Adams County, Ohio History
Andrew Ellison's Narrative of His Captivity
In the spring of the year 1793, the settlers at Manchester commenced clearing the cut-lots of the town; and while so engaged, an incident of much interest and excitement occurred.
Mr. Andrew Ellison, one of the settlers, cleared a lot immediately adjoining the fort. He had completed the cutting of the timber, rolled the logs together and set them on fire. The next morning, a short time before daybreak, Mr. Ellison opened one of the gates of the fort and went out to throw his logs together. By the time he had finished this job, a number of the heaps blazed up brightly, and as he was passing from one to the other, he observed, by the light of the fires, three men walking briskly towards him. This did not alarm him in the least, although, he said, they were dark skinned fellows; yet he concluded they were the Wades, whose complexions were very dark, going early to hunt.
He continued to right his log-heaps, until one of the fellows seized him by the arms, and called out in broken English, "Howdo? howdo?" He instantly looked in their faces, and to his surprise and horror, found himself in the clutches of three Indians. To resist was useless. He therefore submitted to his fate, without any resistance. or an attempt to escape. The Indians quickly moved off with him in the direction of Paint creek.
When breakfast was ready, Mrs. Ellison sent one of her children to ask their father home; but he could not be found at the log-heaps. His absence created no immediate alarm, as it was thought he might have started to hunt after the completion of his work. Dinner time arrived, and Ellison not returning, the family became uneasy, and began to suspect some accident had happened to him. His gunrack was examined, and there hung his rifle and his pouch in their usual place. Massie raised a party and made a circuit around the place and found, after some search, the trails of four men one of whom had on shoes; and as Ellison had shoes on, the truth that the Indians had made him a prisoner was unfolded. As it was almost night at the time the trail was discovered, the party returned to their station.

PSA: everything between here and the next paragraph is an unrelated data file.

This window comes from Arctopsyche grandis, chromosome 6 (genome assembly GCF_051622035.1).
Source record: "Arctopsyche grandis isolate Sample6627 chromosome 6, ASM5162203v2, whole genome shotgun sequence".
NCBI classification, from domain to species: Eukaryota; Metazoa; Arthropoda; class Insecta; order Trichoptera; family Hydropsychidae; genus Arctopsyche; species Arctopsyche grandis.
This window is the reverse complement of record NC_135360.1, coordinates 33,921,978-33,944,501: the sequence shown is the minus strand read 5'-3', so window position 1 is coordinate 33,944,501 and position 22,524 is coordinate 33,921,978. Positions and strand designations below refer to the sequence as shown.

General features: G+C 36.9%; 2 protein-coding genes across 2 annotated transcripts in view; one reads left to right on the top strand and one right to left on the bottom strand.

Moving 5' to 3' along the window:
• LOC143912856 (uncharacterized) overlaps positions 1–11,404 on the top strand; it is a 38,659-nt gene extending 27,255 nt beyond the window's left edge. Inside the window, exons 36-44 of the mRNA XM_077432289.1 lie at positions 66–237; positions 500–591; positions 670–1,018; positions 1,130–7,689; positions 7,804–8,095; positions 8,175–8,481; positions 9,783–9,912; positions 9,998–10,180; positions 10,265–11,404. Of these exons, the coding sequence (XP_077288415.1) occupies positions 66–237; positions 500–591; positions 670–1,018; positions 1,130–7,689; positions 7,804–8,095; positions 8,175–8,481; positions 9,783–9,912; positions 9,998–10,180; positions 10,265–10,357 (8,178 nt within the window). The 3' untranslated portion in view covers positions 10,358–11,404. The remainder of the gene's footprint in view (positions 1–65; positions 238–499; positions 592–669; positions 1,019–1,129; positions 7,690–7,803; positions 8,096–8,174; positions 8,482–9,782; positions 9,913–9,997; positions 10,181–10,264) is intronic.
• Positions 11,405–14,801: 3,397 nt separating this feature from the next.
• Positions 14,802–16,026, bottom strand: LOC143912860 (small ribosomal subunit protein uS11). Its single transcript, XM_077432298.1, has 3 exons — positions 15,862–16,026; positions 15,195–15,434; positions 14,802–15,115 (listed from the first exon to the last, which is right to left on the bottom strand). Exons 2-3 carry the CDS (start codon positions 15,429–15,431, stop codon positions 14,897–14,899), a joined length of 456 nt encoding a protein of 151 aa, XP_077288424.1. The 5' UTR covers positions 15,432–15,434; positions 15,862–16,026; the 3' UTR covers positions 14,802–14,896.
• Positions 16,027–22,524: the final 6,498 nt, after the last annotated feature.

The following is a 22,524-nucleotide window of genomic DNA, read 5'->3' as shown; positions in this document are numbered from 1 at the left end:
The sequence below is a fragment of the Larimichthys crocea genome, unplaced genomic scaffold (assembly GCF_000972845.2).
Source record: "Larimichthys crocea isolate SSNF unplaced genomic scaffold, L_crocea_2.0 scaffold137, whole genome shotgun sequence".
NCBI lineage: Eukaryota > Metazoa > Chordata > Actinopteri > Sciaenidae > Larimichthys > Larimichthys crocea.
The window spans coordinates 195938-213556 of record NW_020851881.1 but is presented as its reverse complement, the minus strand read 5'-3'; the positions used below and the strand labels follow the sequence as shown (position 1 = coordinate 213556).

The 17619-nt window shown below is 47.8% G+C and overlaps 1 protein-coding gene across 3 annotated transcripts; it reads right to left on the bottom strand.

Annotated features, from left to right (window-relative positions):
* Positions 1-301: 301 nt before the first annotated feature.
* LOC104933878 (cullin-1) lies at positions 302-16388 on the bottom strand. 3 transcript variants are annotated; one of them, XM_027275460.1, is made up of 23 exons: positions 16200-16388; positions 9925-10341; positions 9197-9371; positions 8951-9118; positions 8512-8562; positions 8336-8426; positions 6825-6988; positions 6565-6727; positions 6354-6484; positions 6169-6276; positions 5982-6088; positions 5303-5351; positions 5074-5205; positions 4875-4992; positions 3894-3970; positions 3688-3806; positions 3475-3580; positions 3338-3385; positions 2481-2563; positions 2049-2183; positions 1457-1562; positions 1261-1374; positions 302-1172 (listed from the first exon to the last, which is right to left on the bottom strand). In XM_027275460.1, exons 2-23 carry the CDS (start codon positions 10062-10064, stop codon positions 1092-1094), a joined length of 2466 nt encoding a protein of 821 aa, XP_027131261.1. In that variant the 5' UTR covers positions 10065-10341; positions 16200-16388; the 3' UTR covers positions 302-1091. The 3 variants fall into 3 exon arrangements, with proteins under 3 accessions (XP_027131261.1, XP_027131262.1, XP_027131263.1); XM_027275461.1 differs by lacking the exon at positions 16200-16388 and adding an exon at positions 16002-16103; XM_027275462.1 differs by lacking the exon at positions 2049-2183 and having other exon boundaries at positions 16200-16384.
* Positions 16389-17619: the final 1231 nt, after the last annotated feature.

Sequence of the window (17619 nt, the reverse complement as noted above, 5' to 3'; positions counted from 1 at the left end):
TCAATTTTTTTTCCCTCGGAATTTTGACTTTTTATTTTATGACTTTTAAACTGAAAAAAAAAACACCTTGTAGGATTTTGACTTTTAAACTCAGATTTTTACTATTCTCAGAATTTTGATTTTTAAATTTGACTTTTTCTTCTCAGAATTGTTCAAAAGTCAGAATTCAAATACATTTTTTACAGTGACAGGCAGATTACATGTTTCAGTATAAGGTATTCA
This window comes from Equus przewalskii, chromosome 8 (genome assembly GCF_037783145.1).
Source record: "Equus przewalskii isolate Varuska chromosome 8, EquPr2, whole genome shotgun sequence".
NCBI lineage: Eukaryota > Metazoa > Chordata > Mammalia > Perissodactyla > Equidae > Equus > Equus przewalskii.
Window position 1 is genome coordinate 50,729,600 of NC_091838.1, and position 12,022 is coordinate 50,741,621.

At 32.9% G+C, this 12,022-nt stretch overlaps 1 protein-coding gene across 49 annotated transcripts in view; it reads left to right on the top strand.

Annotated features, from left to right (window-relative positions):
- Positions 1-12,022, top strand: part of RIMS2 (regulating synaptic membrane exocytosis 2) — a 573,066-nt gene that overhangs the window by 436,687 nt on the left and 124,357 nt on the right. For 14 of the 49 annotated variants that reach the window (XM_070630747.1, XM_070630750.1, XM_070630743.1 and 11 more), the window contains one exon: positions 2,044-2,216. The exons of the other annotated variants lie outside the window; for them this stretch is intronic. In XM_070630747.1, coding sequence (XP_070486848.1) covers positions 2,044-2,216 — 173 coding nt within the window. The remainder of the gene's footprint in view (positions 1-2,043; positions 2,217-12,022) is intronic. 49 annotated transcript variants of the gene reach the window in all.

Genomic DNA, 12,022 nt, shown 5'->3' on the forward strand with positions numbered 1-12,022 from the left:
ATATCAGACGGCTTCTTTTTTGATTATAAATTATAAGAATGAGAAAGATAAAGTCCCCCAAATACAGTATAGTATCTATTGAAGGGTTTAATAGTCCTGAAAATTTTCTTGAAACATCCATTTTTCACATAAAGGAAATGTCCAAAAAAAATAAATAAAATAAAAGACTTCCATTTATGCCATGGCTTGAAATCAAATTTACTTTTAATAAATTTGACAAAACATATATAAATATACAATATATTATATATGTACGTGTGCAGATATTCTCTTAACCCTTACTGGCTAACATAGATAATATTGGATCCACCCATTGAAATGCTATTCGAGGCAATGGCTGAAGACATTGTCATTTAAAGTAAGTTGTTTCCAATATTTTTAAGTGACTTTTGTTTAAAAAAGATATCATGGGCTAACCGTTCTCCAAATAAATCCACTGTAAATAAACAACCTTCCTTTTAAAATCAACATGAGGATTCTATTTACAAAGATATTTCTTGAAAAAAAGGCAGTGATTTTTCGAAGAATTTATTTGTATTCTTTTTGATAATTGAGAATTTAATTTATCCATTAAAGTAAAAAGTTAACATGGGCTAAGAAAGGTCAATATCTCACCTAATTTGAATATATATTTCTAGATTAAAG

Next morning early, preparations were made by Massie and his party to pursue the Indians. In doing this they found great difficulty, as it was so early in the spring that the vegetation was not of sufficient growth to show plainly the trail of the Indians, who took the precaution to keep on hard and high land, where their feet could make little or no impression. Massie and his party, however, were as unerring as a pack of well-trained hounds, and followed the trail to Paint creek, when they found the Indians gained so fast on them that pursuit was vain. They therefore abandoned it and returned to the station.
The Indians took their prisoner to Upper Sandusky and compelled him to run the gauntlet. As Ellison was a large man and not very active, he received a severe flogging as he passed along the line. From this place he was taken to Lower Sandusky and was again compelled to run the gauntlet, and was then taken to Detroit, where he was generously ransomed by a British officer for one hundred dollars. He was shortly afterwards sent by his friend the officer to Montreal, from whence he returned home before the close of the summer of the same year.
From HISTORICAL COLLECTIONS OF OHIO IN TWO VOLUMES
An Encyclopedia of the state: History both general and local, geography with descriptions of its counties, cities and villages, its agricultural, manufacturing, mining and business development, sketches of eminent and interesting characters, etc., with notes of a tour over it in 1886.
The Ohio Centennial Edition - Henry Howe, LL.D. [© 1888]